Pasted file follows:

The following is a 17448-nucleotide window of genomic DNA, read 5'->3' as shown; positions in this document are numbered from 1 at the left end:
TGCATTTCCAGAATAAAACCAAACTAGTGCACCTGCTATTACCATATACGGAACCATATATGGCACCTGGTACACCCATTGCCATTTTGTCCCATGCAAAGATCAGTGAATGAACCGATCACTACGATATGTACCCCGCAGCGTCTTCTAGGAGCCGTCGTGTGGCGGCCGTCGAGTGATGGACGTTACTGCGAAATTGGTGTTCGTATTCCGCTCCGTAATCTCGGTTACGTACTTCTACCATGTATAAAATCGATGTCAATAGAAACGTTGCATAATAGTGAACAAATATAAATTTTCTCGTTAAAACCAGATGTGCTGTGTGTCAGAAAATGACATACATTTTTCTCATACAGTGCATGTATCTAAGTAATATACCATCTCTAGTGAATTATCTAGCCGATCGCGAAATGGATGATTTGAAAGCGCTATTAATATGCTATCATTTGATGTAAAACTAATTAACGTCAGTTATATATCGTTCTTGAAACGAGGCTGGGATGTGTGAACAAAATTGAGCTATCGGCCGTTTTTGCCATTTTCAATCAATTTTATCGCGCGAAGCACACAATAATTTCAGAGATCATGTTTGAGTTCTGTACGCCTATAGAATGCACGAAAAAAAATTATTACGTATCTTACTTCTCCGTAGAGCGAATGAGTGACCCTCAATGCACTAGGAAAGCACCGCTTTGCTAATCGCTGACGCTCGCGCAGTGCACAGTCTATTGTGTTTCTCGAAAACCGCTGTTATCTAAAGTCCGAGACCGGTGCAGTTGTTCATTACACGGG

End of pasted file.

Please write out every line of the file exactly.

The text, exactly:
The following is a 17448-nucleotide window of genomic DNA, read 5'->3' as shown; positions in this document are numbered from 1 at the left end:
TGCATTTCCAGAATAAAACCAAACTAGTGCACCTGCTATTACCATATACGGAACCATATATGGCACCTGGTACACCCATTGCCATTTTGTCCCATGCAAAGATCAGTGAATGAACCGATCACTACGATATGTACCCCGCAGCGTCTTCTAGGAGCCGTCGTGTGGCGGCCGTCGAGTGATGGACGTTACTGCGAAATTGGTGTTCGTATTCCGCTCCGTAATCTCGGTTACGTACTTCTACCATGTATAAAATCGATGTCAATAGAAACGTTGCATAATAGTGAACAAATATAAATTTTCTCGTTAAAACCAGATGTGCTGTGTGTCAGAAAATGACATACATTTTTCTCATACAGTGCATGTATCTAAGTAATATACCATCTCTAGTGAATTATCTAGCCGATCGCGAAATGGATGATTTGAAAGCGCTATTAATATGCTATCATTTGATGTAAAACTAATTAACGTCAGTTATATATCGTTCTTGAAACGAGGCTGGGATGTGTGAACAAAATTGAGCTATCGGCCGTTTTTGCCATTTTCAATCAATTTTATCGCGCGAAGCACACAATAATTTCAGAGATCATGTTTGAGTTCTGTACGCCTATAGAATGCACGAAAAAAAATTATTACGTATCTTACTTCTCCGTAGAGCGAATGAGTGACCCTCAATGCACTAGGAAAGCACCGCTTTGCTAATCGCTGACGCTCGCGCAGTGCACAGTCTATTGTGTTTCTCGAAAACCGCTGTTATCTAAAGTCCGAGACCGGTGCAGTTGTTCATTACACGGG